What is love?  This has been the question on my mind today.  Strange thing to think about when there is a such a flurry of activity going on around me.


I can explain what it feels to not feel love. When you are used to feeling it and it goes missing, it feels empty.  It feels hollow and un-whole.  It feels like you are desperately searching for something to fill that hole.  It feels like you would do anything to get that feeling of wholeness back… like cooking daily omelettes, waving goodbye as part of you leaves for work in London, work trips, sailing courses with a smile on your face to try and mask the fact that your heart has turned in to a sand timer and the sand is almost all gone.


I can explain what it feels like to feel love again.  It’s an unusual way to describe it, but the image came to me as I was trying to think how it felt.  It is like the first bite of the first over-ripe peach of the summer;  sticky and sweet with the strange, yet familiar unusualness of the furry skin against your tongue, and an excited lurch to catch the delicious juice as it explodes, not wanting to catch a drop;  a sigh as you appreciate the sweetness and relief at the recognition that there is a whole peach left to go…..


I have my peach.  It is ready and ripe and ready to sink my teeth into ….


And yet I can’t quite allow myself to do it.  I am fearful that instead of the delightful honey taste, I will bite in to something sour, find a worm or bruise….and I will have to throw it away, spit it out and be put off peaches for life.


How long do I leave it?  To fester and shrivel?  Or do I just take one big bite and get on with it?  Better to know now, rather than to always wonder.  Why miss out if it is amazing?


I pick it up a lot and contemplate it.  Look all the way round it.  Searching for clues on the outside to determine the certainty that it is good on the inside.


Part of my homework was to listen to Brene Brown again on vulnerability.  And it was interesting to hear it and apply her learnings to what I know now, and what I didn’t know the previous time I listened and contemplated ‘the big V’.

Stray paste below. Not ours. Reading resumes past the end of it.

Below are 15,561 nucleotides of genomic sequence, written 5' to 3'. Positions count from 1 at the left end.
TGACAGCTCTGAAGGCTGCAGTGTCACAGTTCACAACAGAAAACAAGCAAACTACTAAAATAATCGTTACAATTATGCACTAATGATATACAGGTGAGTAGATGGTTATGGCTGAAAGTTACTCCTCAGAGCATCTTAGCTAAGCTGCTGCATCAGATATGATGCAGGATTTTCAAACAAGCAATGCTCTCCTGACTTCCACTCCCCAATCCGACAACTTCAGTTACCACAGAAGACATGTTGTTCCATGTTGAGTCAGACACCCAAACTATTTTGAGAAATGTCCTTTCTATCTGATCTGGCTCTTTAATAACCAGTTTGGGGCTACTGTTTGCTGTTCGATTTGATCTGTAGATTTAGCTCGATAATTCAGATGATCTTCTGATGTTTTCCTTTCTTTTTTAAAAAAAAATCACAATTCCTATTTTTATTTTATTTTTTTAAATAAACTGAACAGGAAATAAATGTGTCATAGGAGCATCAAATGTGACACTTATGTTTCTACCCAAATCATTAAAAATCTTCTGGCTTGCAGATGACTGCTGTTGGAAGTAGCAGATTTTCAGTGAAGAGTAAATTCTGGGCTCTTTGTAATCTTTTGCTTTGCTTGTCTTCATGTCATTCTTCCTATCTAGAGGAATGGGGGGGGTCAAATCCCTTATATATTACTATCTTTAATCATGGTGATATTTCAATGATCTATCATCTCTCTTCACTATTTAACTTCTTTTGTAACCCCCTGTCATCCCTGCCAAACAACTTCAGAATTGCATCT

As part of her research she says that the people who felt the most love and belonging had the biggest sense of worthiness.  Not only that but another of their characteristics was that they embraced vulnerability in a way that they would do something without guarantee, for example, they would say ‘I love you’ without any guarantee the feeling, sentiment and words would be reciprocated.


I suppose that means I need to bite the damn peach and not worry what happens, not care if it isn’t perfect love; sweet, juicy and sticky on the inside, furry and soft on the outside.


The other piece that connected with me today was when she said ‘you cannot selectively numb emotions’.  And therefore, I guess, until I am ready to ‘unnumb’ the feelings of anger, pain, sadness… I am going to numb love, joy, happiness too.  And that is why I am in this overwhelming sad treacly mess.


I can’t bite the peach until I am ‘unnumbed’.  But yet I am afraid of ‘unnumbing’ and the more afraid I get, the more I want to be certain about the peach, about love.


But I know that unnumbing is the right thing to do.  I want my heart to be full, overflowing and beating to a loud and proud beat.


Looking at Ashfield House, it is empty. Soulless.  Only the echoes of memories floating in a distant hazey memory.  Sad.


And Ashfield Paddock is full of happy noises, overflowing with everything possible, people, things, furniture, animals, music, conversation, light and craziness.


I know which one I want to live in.  Perhaps with all this overflowing-ness and love in one place, I will become less numb and be able to bite into the peach and lurch to catch the juice.




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